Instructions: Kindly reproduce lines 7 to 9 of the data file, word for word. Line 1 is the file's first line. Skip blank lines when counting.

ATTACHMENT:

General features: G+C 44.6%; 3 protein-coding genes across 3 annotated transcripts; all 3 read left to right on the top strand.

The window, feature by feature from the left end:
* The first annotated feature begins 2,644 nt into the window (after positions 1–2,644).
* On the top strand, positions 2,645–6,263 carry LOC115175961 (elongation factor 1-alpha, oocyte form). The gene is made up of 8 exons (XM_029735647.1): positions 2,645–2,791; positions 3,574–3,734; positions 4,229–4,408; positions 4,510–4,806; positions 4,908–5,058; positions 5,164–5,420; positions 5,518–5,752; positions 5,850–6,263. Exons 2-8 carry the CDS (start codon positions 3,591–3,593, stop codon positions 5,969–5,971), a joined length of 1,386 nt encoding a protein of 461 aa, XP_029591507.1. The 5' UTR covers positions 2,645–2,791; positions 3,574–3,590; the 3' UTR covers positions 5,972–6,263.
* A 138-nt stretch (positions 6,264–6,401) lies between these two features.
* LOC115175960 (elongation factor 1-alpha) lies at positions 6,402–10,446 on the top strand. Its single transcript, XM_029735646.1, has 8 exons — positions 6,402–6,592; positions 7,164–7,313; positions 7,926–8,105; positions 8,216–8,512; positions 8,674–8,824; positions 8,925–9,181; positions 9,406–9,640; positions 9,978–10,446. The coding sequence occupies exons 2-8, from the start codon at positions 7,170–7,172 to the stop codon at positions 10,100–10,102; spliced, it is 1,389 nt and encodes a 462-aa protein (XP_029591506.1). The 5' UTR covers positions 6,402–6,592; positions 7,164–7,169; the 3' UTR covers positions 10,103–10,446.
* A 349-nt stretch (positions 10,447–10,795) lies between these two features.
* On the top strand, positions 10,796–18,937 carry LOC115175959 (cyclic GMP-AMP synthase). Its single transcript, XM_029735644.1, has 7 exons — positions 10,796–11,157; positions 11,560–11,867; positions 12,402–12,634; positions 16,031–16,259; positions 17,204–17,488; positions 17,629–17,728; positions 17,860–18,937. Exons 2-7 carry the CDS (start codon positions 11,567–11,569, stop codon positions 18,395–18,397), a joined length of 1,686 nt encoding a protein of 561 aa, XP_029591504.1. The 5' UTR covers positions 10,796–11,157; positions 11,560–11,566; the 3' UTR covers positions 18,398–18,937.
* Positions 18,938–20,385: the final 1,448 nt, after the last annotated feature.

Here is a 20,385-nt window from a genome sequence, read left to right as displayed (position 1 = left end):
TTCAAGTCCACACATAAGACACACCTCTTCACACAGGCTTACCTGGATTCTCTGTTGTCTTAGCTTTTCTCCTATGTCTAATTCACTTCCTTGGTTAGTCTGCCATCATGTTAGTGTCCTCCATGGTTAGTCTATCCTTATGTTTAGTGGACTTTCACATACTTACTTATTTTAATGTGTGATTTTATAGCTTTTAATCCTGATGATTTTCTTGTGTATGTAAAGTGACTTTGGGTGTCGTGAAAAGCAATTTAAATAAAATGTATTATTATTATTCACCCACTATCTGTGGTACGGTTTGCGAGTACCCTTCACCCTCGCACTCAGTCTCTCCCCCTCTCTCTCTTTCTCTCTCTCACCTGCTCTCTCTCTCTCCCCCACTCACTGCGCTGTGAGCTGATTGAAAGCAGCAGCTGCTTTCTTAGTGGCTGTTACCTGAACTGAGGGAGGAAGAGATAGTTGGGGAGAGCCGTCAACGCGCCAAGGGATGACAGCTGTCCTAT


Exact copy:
* A 349-nt stretch (positions 10,447–10,795) lies between these two features.
* On the top strand, positions 10,796–18,937 carry LOC115175959 (cyclic GMP-AMP synthase). Its single transcript, XM_029735644.1, has 7 exons — positions 10,796–11,157; positions 11,560–11,867; positions 12,402–12,634; positions 16,031–16,259; positions 17,204–17,488; positions 17,629–17,728; positions 17,860–18,937. Exons 2-7 carry the CDS (start codon positions 11,567–11,569, stop codon positions 18,395–18,397), a joined length of 1,686 nt encoding a protein of 561 aa, XP_029591504.1. The 5' UTR covers positions 10,796–11,157; positions 11,560–11,566; the 3' UTR covers positions 18,398–18,937.
* Positions 18,938–20,385: the final 1,448 nt, after the last annotated feature.